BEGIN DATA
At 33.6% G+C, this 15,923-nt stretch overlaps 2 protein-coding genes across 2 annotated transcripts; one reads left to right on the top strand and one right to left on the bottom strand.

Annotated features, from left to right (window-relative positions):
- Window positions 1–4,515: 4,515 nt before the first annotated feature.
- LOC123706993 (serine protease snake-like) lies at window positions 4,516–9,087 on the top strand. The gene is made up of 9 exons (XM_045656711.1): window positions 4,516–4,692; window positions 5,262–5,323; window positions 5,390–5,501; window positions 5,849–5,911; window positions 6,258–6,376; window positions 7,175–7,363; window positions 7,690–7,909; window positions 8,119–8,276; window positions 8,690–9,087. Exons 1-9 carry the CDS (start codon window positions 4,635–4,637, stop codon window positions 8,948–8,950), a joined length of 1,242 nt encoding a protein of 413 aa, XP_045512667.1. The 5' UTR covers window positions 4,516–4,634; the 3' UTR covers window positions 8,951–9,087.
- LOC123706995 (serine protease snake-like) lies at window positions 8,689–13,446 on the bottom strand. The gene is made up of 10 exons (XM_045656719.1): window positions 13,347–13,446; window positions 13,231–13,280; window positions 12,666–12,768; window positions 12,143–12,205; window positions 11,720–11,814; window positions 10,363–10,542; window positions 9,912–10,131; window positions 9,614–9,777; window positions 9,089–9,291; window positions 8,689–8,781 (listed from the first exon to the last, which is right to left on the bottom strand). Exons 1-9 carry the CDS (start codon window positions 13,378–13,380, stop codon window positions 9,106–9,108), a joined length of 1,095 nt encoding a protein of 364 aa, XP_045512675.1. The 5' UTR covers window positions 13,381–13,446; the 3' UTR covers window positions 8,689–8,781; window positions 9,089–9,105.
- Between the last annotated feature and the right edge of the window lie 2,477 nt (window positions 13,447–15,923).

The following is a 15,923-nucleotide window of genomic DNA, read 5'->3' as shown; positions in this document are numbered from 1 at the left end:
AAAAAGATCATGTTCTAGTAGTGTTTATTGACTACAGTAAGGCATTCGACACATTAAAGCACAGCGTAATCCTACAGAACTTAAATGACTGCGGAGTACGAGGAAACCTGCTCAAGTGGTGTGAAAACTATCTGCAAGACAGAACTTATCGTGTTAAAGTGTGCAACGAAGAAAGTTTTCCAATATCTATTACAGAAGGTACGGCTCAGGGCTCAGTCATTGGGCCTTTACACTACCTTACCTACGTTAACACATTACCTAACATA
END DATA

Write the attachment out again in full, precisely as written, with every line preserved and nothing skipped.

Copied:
At 33.6% G+C, this 15,923-nt stretch overlaps 2 protein-coding genes across 2 annotated transcripts; one reads left to right on the top strand and one right to left on the bottom strand.

Annotated features, from left to right (window-relative positions):
- Window positions 1–4,515: 4,515 nt before the first annotated feature.
- LOC123706993 (serine protease snake-like) lies at window positions 4,516–9,087 on the top strand. The gene is made up of 9 exons (XM_045656711.1): window positions 4,516–4,692; window positions 5,262–5,323; window positions 5,390–5,501; window positions 5,849–5,911; window positions 6,258–6,376; window positions 7,175–7,363; window positions 7,690–7,909; window positions 8,119–8,276; window positions 8,690–9,087. Exons 1-9 carry the CDS (start codon window positions 4,635–4,637, stop codon window positions 8,948–8,950), a joined length of 1,242 nt encoding a protein of 413 aa, XP_045512667.1. The 5' UTR covers window positions 4,516–4,634; the 3' UTR covers window positions 8,951–9,087.
- LOC123706995 (serine protease snake-like) lies at window positions 8,689–13,446 on the bottom strand. The gene is made up of 10 exons (XM_045656719.1): window positions 13,347–13,446; window positions 13,231–13,280; window positions 12,666–12,768; window positions 12,143–12,205; window positions 11,720–11,814; window positions 10,363–10,542; window positions 9,912–10,131; window positions 9,614–9,777; window positions 9,089–9,291; window positions 8,689–8,781 (listed from the first exon to the last, which is right to left on the bottom strand). Exons 1-9 carry the CDS (start codon window positions 13,378–13,380, stop codon window positions 9,106–9,108), a joined length of 1,095 nt encoding a protein of 364 aa, XP_045512675.1. The 5' UTR covers window positions 13,381–13,446; the 3' UTR covers window positions 8,689–8,781; window positions 9,089–9,105.
- Between the last annotated feature and the right edge of the window lie 2,477 nt (window positions 13,447–15,923).

The following is a 15,923-nucleotide window of genomic DNA, read 5'->3' as shown; positions in this document are numbered from 1 at the left end:
AAAAAGATCATGTTCTAGTAGTGTTTATTGACTACAGTAAGGCATTCGACACATTAAAGCACAGCGTAATCCTACAGAACTTAAATGACTGCGGAGTACGAGGAAACCTGCTCAAGTGGTGTGAAAACTATCTGCAAGACAGAACTTATCGTGTTAAAGTGTGCAACGAAGAAAGTTTTCCAATATCTATTACAGAAGGTACGGCTCAGGGCTCAGTCATTGGGCCTTTACACTACCTTACCTACGTTAACACATTACCTAACATA